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Edmund Campion A Scholarly Life by Gerard Kilroy
  

Edmund Campion A Scholarly Life

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Synopsis

Edmund Campion A Scholarly Life by Gerard Kilroy

Edmund Campion: A Scholarly Life is the response, at long last, to Evelyn Waugh's call, in 1935, for a 'scholarly biography' to replace Richard Simpson's Edmund Campion (1867). Whereas early accounts of his life focused on the execution of the Jesuit priest, this new biography presents a more balanced assessment, placing equal weight on Campion's London upbringing among printers and preachers, and on his growing stature as an orator in an Oxford riven with religious divisions. Ireland, chosen by Campion as a haven from religious conflict, is shown, paradoxically, to have determined his life and his death. Gerard Kilroy here draws on newly discovered manuscript sources to reveal Campion as a charismatic and affectionate scholar who was finding fulfilment as priest and teacher in Prague when he was summoned to lead the first Jesuit mission to England. The book argues that the delays in his long journey suggest reluctant acceptance, even before he was told that Dr Nicholas Sander had brought 'holy war' to Ireland, so that Campion landed in an England that was preparing for papal invasion. The book offers fresh insights into the dramatic search for Campion, the populist nature of the disputations in the Tower, and the legal issues raised by his torture. It was the monarchical republic itself that, in pursuit of the Anjou marriage, made him the beloved 'champion' of the English Catholic community. Edmund Campion: A Scholarly Life presents the most detailed and comprehensive picture to date of an historical figure whose loyalty and courage, in the trial and on the scaffold, swiftly became legendary across Europe.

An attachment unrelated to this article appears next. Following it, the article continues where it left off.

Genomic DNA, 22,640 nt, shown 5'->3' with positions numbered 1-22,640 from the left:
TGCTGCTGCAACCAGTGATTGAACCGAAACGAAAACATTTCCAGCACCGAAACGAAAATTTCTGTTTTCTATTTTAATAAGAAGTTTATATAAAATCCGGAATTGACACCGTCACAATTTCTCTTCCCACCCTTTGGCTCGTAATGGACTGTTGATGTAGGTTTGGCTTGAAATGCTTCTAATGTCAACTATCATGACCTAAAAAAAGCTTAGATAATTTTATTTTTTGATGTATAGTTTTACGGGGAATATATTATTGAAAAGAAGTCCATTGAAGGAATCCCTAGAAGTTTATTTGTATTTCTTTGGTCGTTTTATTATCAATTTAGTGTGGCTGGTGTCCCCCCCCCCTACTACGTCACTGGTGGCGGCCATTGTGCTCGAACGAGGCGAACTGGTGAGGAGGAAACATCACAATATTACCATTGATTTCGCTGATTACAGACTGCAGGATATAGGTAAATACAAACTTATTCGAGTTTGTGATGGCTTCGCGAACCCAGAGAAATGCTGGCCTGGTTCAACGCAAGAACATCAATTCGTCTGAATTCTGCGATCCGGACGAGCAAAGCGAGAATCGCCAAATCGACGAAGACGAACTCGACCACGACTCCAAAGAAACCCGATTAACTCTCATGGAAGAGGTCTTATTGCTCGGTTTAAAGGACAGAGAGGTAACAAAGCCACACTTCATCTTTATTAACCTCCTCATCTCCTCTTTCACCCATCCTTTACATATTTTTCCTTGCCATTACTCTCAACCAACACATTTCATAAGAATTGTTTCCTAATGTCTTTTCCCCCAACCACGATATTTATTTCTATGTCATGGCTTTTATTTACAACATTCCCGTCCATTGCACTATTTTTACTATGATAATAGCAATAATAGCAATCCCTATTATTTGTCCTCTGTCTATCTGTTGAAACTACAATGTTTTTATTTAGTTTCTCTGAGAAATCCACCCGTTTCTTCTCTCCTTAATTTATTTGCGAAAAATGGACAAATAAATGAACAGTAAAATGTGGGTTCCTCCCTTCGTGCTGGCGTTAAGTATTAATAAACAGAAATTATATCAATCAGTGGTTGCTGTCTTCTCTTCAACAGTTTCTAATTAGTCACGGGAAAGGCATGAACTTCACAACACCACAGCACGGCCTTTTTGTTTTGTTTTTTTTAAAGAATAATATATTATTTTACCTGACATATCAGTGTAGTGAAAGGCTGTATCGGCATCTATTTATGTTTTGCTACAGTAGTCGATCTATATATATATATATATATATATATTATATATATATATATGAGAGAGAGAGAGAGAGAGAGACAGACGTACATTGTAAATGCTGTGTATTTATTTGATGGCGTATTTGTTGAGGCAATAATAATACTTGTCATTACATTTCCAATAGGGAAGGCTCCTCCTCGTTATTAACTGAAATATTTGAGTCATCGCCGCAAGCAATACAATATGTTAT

Reviews